It might be. But it might not. The simple fact of the matter is that gamification initiatives can only truly work if they're customized to your needs. Ultimately, people must want to take part. If they don't embrace the process, then the game can't achieve its goals. But as a concept, gamification is proven. Incentives help dictate behavior, and employee behavior impacts productivity.

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Jun 18, 2021

Intelliwave SiteSense boosts APTIM material tracking

3 min
Intelliwave Technologies outlines how it provides data and visibility benefits for APTIM

“We’ve been engaged with the APTIM team since early 2019 providing SiteSense, our mobile construction SaaS solution, for their maintenance and construction projects, allowing them to track materials and equipment, and manage inventory.

We have been working with the APTIM team to standardize material tracking processes and procedures, ultimately with the goal of reducing the amount of time  spent looking for materials. Industry studies show that better management of materials can lead to a 16% increase in craft labour productivity.

Everyone knows construction is one of the oldest industries but it’s one of the least tech driven comparatively. About 95% of Engineering and Construction data captured goes unused, 13% of working hours are spent looking for data and around 30% of companies have applications that don’t integrate. 

With APTIM, we’re looking at early risk detection, through predictive analysis and forecasting of material constraints, integrating with the ecosystem of software platforms and reporting on real-time data with a ‘field-first’ focus – through initiatives like the Digital Foreman. The APTIM team has seen great wins in the field, utilising bar-code technology, to check in thousands of material items quickly compared to manual methods.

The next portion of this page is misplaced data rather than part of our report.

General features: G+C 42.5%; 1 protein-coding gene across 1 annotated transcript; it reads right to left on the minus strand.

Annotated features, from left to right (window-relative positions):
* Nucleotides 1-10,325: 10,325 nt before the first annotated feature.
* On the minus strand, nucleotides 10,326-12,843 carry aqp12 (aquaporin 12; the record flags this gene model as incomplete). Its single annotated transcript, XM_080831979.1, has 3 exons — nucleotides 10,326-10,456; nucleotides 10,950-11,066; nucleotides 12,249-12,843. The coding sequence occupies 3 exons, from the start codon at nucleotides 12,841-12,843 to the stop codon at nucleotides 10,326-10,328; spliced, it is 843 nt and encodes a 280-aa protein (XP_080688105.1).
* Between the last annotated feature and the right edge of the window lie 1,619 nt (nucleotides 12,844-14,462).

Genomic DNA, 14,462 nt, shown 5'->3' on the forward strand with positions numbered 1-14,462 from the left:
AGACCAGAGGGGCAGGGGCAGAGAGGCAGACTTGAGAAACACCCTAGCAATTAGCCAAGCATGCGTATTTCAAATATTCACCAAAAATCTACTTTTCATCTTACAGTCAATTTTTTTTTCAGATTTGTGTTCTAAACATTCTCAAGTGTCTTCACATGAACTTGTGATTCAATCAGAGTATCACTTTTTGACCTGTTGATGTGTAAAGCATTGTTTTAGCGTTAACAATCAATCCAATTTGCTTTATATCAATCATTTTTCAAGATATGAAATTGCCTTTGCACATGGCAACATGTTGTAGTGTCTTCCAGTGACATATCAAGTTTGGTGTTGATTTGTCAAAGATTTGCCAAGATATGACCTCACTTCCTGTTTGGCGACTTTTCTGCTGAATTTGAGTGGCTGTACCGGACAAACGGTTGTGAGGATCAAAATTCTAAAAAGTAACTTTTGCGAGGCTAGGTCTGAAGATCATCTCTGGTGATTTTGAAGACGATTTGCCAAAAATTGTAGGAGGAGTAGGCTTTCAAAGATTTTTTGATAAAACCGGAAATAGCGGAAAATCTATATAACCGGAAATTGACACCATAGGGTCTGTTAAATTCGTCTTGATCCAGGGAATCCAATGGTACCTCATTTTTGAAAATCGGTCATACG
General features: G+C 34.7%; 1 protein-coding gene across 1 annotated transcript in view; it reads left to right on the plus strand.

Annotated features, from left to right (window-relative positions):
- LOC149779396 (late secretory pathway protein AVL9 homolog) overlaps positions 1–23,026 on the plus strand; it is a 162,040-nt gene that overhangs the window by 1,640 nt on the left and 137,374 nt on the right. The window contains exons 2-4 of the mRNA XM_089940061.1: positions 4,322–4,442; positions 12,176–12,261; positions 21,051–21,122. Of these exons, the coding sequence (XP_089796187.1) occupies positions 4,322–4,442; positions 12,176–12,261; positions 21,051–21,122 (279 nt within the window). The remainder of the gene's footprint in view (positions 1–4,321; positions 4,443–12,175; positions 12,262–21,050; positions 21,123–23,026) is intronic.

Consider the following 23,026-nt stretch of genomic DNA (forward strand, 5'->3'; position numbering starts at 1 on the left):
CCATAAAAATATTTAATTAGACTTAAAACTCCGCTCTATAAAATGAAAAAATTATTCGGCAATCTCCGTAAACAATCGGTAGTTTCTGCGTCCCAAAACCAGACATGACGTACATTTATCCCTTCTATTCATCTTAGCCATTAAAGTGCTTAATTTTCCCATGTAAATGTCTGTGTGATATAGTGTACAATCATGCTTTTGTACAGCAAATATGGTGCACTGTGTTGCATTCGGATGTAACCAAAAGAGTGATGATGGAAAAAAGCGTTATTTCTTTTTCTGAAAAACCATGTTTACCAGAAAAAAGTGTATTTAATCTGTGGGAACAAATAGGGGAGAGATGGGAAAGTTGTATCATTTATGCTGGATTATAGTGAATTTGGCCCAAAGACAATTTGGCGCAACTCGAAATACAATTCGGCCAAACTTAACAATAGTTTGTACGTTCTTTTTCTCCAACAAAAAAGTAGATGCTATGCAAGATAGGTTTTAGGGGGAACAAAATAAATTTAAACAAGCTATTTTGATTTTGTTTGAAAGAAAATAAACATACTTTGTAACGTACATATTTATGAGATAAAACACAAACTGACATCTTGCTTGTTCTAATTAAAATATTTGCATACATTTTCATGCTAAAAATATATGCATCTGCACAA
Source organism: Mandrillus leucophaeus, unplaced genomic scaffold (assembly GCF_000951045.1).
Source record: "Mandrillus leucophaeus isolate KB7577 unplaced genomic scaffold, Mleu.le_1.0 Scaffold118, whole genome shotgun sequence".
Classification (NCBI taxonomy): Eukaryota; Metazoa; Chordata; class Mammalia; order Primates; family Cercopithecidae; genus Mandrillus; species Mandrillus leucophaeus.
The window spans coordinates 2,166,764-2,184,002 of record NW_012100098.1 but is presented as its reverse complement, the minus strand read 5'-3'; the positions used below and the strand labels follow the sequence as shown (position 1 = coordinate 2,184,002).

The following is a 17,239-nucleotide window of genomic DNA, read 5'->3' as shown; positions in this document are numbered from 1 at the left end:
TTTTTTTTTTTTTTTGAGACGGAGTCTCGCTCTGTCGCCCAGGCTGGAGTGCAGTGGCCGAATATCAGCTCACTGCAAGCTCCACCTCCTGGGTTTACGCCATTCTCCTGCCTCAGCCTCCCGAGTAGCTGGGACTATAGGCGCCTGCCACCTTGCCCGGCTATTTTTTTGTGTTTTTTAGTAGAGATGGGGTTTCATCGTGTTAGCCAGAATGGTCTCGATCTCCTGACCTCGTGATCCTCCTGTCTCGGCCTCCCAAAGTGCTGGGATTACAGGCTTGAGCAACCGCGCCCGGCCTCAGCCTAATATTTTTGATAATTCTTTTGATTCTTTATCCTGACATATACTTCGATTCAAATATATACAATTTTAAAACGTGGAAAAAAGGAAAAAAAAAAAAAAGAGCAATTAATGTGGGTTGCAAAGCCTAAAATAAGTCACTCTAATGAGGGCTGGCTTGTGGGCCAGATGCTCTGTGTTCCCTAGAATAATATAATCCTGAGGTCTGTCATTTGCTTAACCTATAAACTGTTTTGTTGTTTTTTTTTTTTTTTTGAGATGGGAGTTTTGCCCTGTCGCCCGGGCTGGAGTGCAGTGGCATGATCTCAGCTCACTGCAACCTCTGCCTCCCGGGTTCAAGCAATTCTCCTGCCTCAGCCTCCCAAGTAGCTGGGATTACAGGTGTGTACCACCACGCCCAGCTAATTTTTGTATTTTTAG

There are three key areas when it comes to successful Materials Management in the software sector – culture, technology, and vendor engagement.

Given the state of world affairs, access to data needs to be off site via the cloud to support remote working conditions, providing a ‘single source of truth’ accessed by many parties; the tech sector is always growing, so companies need faster and more reliable access to this cloud data; digital supply chain initiatives engage vendors a lot earlier in the process to drive collaboration and to engage with their clients, which gives more assurance as there is more emphasis on automating data capture. 

It’s been a challenging period with the pandemic, particularly for the supply chain. Look what happened in the Suez Canal – things can suddenly impact material costs and availability, and you really have to be more efficient to survive and succeed. Virtual system access can solve some issues and you need to look at data access in a wider net.

Solving problems comes down to better visibility, and proactively solving issues with vendors and enabling construction teams to execute their work. The biggest cause of delays is not being able to provide teams with what they need.

On average 2% of materials are lost or re-ordered, which only factors in the material cost, what is not captured is the duplicated effort of procurement, vendor and shipping costs, all of which have an environmental impact.

As things start to stabilise, APTIM continues to utilize SiteSense to boost efficiencies and solve productivity issues proactively. Integrating with 3D/4D modelling is just the precipice of what we can do. Access to data can help you firm up bids to win work, to make better cost estimates, and AI and ML are the next phase, providing an eco-system of tools.

A key focus for Intelliwave and APTIM is to increase the availability of data, whether it’s creating a data warehouse for visualisations or increasing integrations to provide additional value. We want to move to a more of an enterprise usage phase – up to now it’s been project based – so more people can access data in real time.